A Washington area man with ties to Ethiopia’s political opposition sued that country’s government in federal court Tuesday, alleging that agents had used powerful spyware to hack into his computer and snoop on his private communications for more than four months.
The suit says that forensics experts found more than 2,000 files related to a spyware program called FinSpy, including evidence that it had accessed the Skype calls, e-mails and Web browsing history in violation of U.S. wiretapping laws.
The case is the latest sign that the government of Ethiopia, an American ally with a history of repressing political opponents, journalists and human rights activists, has used sophisticated Internet technology to monitor its perceived enemies, even when they are in other countries.
“The Ethiopian government appears to be doing everything it can to spy on members of the diaspora, especially those in contact with opposition groups,” said Nate Cardozo, a staff attorney for the Electronic Frontier Foundation, a civil liberties group based in San Francisco that prepared the suit.
Ethiopian officials did not respond immediately to requests for comment Tuesday morning. Last week, for a separate story about the government’s alleged use of spyware against Ethiopian journalists working in the United States, a government official said, “The Ethiopian government did not use and has no reason at all to use any spyware.”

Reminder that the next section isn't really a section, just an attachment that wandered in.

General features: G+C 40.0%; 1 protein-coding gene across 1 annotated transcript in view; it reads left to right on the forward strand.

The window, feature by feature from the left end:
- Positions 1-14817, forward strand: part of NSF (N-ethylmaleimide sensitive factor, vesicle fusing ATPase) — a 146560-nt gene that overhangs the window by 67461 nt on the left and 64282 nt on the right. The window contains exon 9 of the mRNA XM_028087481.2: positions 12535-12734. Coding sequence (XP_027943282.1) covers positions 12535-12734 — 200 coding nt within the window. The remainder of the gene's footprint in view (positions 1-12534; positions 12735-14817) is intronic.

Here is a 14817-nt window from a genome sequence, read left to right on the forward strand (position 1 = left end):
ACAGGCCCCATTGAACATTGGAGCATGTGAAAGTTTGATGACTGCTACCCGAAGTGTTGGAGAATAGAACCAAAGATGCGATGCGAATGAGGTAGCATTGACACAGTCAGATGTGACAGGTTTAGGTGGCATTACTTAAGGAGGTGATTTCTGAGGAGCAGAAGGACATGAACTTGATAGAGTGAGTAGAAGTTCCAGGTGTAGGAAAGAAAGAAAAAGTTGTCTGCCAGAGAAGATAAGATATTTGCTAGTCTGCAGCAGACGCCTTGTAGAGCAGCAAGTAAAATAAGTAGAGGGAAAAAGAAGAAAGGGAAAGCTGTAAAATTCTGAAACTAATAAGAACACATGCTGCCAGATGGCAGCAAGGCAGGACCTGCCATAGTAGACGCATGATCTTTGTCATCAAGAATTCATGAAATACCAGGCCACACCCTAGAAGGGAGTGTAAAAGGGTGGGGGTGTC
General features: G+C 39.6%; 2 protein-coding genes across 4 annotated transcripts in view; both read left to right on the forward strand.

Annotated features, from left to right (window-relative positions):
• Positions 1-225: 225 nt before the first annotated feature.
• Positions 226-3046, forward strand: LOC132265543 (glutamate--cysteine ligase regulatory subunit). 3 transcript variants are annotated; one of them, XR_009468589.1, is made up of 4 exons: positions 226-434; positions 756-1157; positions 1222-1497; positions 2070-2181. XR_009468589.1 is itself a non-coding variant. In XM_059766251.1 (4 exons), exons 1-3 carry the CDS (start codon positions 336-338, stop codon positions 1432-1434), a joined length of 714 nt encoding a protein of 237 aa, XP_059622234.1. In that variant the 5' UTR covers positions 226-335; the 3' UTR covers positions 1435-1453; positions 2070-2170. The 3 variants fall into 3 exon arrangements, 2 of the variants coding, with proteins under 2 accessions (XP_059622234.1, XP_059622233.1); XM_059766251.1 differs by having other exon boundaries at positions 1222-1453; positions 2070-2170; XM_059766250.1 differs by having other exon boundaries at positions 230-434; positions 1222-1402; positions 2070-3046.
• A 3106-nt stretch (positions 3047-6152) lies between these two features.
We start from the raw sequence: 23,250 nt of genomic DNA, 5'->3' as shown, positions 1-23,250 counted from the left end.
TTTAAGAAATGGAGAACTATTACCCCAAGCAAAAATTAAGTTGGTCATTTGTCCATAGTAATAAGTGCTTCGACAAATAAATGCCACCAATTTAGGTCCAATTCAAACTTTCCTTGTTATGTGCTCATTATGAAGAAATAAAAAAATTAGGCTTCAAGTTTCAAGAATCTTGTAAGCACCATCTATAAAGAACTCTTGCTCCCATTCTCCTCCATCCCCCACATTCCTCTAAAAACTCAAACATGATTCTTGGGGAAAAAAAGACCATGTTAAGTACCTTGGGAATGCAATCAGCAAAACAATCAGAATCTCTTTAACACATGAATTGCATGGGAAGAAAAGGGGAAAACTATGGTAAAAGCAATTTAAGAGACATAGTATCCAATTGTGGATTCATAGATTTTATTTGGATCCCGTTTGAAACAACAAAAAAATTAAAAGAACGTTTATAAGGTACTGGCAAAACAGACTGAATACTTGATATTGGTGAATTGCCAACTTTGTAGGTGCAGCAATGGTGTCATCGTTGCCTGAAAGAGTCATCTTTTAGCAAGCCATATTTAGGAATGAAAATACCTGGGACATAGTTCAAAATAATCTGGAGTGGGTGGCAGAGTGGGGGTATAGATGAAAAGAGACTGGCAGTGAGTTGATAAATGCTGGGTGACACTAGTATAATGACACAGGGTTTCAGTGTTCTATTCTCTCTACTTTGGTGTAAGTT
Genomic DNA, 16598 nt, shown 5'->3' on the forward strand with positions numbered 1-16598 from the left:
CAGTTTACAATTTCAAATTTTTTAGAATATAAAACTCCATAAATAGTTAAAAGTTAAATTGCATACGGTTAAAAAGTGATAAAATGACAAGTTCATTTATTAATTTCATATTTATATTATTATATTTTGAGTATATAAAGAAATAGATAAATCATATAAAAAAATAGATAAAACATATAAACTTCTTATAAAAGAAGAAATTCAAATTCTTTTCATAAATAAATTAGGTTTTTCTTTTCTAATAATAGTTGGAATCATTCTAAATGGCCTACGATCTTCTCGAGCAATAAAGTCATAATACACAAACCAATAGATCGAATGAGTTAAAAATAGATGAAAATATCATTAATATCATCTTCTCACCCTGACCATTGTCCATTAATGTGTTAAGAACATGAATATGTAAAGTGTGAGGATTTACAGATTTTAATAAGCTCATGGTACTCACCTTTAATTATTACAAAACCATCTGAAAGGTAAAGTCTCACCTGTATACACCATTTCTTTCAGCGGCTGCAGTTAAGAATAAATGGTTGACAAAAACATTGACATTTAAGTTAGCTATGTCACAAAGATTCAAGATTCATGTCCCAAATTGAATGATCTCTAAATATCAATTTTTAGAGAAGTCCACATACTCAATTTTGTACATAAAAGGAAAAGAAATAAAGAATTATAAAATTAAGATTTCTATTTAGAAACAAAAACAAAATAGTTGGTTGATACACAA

Tuesday’s suit, filed in U.S. District Court for the District of Columbia, takes the unusual step of not naming the plaintiff, who alleges in an affidavit that revealing his identity would endanger him, his children and members of his family still in Ethiopia.
The man first came to the United States 22 years ago, won political asylum and now is a U.S. citizen living in Silver Spring, Md. He provides “technical and administrative support” to an Ethiopian opposition group, Ginbot 7, but is not a formal member of that group, the affidavit says. The suit uses a pseudonym, Kidane, which is a common name in Ethiopia. A judge must permit the use of a pseudonym in the suit… Read More on WashingtonPost
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